Local recurrence after enlarged total nephrectomy
Mahdi Graiouid, Walid Bai*, Messian Gallouo, Dakir Mohammed, Adil Debbagh and Rachid Aboutaieb
University Hospital Center Ibn Rochd, Casablanca, Morroco
*Address for Correspondence: Walid Bai, University Hospital Center Ibn Rochd, Casablanca, Morroco, Tel: +212662336904; Email: Walid2724@gmail.com
Dates: Submitted: 25 March 2018; Approved: 04 April 2019; Published: 05 April 2019
How to cite this article: Graiouid M, Bai W, Gallouo M, Mohammed D, Debbagh A, et al. Local recurrence after enlarged total nephrectomy. Arch Case Rep. 2019; 3: 005-008.DOI: 10.29328/journal.acr.1001012
Copyright License: © 2019 Graiouid M, et al. This is an open access article distributed under the Creative Commons Attribution License, which permits unrestricted use, distribution, and reproduction in any medium, provided the original work is properly cited.
Keywords: Kidney cancer; Radical nephrectomy; Tumor recurrence
Local isolated recurrence of kidney cancer in the renal lodge after radical nephrectomy is rare and has a poor prognosis. Surgical excision, sometimes even extended to neighboring organs, is currently the only effective treatment for local recurrence of kidney cancer. The interest of new medical therapies remains to be defined. We report a case of local recurrence in a patient with radical nephrectomy.
Kidney cancer accounts for 2% to 3% of adult cancers. Its incidence is increasing. In 80% of cases, it is renal cell carcinoma. The most important prognostic factors are histological clinical, histological subtype, Fuhrman grade, sarcomatoid contingent and tumor necrosis . His prognosis remains reserved. And 30% of cancers will evolve locally or in a metastatic mode after radical nephrectomy . Local recurrences isolated after ETN for kidney cancer are rare 2% to 4%, and considered to be of poor prognosis . Despite its rarity, the authors agree on a systematic search for local recurrence that allows early diagnosis before the symptomatic stage. Few authors have published on this pathology; therefore, the treatment is not truly standardized. Only the interest of a heavy and maximalist surgical procedure to remove this recurrence is recognized by all the authors, at the cost of a high morbidity.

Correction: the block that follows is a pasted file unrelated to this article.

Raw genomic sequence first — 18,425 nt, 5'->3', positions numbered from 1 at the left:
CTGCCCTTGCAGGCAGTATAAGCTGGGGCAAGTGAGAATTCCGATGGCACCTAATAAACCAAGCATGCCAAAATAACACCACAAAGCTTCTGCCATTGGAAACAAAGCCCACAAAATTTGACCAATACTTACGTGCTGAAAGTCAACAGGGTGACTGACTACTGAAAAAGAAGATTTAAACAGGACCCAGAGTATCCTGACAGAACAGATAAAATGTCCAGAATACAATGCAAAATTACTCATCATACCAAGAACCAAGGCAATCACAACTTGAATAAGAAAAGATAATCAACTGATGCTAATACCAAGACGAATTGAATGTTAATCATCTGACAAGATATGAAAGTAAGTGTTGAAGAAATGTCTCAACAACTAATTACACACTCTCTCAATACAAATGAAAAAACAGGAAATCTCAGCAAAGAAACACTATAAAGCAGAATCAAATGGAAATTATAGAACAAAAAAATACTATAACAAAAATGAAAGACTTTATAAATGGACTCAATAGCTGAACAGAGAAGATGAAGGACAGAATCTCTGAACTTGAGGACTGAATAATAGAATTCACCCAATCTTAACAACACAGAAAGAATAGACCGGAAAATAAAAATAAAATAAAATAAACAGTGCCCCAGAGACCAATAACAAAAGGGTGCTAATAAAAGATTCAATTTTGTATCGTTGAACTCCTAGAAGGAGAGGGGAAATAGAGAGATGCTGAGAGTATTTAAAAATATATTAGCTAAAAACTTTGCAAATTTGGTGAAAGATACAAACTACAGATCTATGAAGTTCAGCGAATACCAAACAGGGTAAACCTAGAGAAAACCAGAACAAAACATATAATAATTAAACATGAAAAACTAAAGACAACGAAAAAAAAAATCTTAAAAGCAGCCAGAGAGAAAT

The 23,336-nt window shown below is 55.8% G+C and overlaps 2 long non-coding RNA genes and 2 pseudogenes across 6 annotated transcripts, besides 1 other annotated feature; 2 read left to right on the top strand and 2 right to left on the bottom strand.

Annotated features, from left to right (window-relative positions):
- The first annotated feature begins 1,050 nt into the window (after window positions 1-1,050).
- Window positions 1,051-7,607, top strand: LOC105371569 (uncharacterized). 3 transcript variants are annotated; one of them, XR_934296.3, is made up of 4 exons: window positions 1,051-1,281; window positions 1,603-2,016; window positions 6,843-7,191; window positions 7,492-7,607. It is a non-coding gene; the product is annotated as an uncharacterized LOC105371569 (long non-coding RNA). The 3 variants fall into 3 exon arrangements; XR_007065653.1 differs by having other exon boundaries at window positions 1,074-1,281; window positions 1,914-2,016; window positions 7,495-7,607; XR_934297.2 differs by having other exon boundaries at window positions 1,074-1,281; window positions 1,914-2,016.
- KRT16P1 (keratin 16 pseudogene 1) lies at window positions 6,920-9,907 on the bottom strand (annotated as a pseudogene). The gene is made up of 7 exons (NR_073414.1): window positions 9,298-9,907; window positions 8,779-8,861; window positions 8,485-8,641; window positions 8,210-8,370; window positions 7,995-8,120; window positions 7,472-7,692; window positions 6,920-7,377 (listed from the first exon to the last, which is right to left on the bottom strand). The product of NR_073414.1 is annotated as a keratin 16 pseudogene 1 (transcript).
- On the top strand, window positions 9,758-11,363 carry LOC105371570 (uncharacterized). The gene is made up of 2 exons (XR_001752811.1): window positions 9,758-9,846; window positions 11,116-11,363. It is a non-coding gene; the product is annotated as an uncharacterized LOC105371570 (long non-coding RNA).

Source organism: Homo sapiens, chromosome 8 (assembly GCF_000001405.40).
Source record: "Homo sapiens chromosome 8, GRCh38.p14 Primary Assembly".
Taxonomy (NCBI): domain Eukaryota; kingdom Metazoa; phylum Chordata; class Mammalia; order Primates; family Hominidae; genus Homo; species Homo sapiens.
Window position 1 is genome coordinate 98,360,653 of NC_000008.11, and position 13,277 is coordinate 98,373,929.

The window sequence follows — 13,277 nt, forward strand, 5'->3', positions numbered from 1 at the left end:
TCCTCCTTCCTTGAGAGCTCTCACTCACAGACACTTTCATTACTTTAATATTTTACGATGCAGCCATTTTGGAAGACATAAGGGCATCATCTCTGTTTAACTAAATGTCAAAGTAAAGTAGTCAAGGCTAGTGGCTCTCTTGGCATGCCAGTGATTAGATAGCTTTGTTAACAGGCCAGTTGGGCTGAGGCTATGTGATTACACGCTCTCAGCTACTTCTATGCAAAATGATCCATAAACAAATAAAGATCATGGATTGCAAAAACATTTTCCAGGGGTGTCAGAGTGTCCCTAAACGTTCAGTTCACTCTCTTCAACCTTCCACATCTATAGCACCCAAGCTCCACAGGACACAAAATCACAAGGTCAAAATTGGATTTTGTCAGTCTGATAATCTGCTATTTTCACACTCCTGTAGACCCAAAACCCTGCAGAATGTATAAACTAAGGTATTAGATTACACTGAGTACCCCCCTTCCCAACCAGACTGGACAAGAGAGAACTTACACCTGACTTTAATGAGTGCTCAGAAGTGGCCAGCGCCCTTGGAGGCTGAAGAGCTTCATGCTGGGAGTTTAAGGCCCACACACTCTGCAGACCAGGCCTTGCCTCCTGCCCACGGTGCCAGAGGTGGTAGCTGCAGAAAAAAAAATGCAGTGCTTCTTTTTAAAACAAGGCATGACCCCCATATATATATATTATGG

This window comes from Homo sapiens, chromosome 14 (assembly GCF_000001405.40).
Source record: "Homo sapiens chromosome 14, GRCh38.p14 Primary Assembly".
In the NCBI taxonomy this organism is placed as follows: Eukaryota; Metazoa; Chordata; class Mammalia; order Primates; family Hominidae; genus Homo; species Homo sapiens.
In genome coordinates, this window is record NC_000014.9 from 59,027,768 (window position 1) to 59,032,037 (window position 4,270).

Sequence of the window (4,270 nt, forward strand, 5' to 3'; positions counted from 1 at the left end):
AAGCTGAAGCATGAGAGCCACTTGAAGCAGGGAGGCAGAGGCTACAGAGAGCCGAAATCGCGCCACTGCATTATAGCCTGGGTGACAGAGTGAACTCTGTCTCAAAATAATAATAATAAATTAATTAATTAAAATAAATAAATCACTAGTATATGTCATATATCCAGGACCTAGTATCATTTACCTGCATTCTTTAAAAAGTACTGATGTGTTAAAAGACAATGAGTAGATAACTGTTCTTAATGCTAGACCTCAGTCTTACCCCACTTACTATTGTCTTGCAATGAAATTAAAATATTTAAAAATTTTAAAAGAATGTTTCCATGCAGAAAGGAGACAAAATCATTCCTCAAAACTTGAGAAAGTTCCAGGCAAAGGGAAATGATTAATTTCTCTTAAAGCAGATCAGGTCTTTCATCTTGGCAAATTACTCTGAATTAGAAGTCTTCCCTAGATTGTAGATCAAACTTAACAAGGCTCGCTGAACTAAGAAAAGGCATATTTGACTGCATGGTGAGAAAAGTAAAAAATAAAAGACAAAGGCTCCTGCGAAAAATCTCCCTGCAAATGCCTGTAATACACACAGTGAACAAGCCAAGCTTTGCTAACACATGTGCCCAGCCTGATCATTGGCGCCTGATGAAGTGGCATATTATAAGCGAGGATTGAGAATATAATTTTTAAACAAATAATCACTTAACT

A 50-year-old woman with a history of hypertension under treatment, who had left-back lumbalgia associated with recurrent episodes of gross hematuria in 2015 leading to the diagnosis of left kidney tumor. A left radical nephrectomy is performed by a transperitoneal costal approach on November 11, 2015. The histological analysis of the piece weighing 815 g shows a large tumor of 16 * 12 * 8 cm with oedemato-haemorrhagic changes without necrosis related to a papillary renal cell carcinoma. The post op suites were simple and the patient was lost to follow-up.
In February 2018, 27 months after the initial radical nephrectomy, the patient consults for a curvature of the left iliac fossa. The clinical examination shows a mass of the left iliac fossa lasts polylobeb and painful to palpation (Figures 1,2).
The abdominopelvic CT scan shows a large tissue mass of the left flank and iliac fossa 10 cm long axis pushing back the loops and infiltrating parietal muscle structures without distant metastases (Figures 3,4). A lumpectomy was performed in monoblock carrying the muscle structures invaded the anapathological study showed a tubulo-acinous and papillary carcinoma in favor of papillary renal cell carcinoma. The patient was reviewed in consultation with a good evolution. The last thoraco-abdominopelvic CT scan performed 12 months after the local recurrence surgery did not show either local recurrence or distant metastases.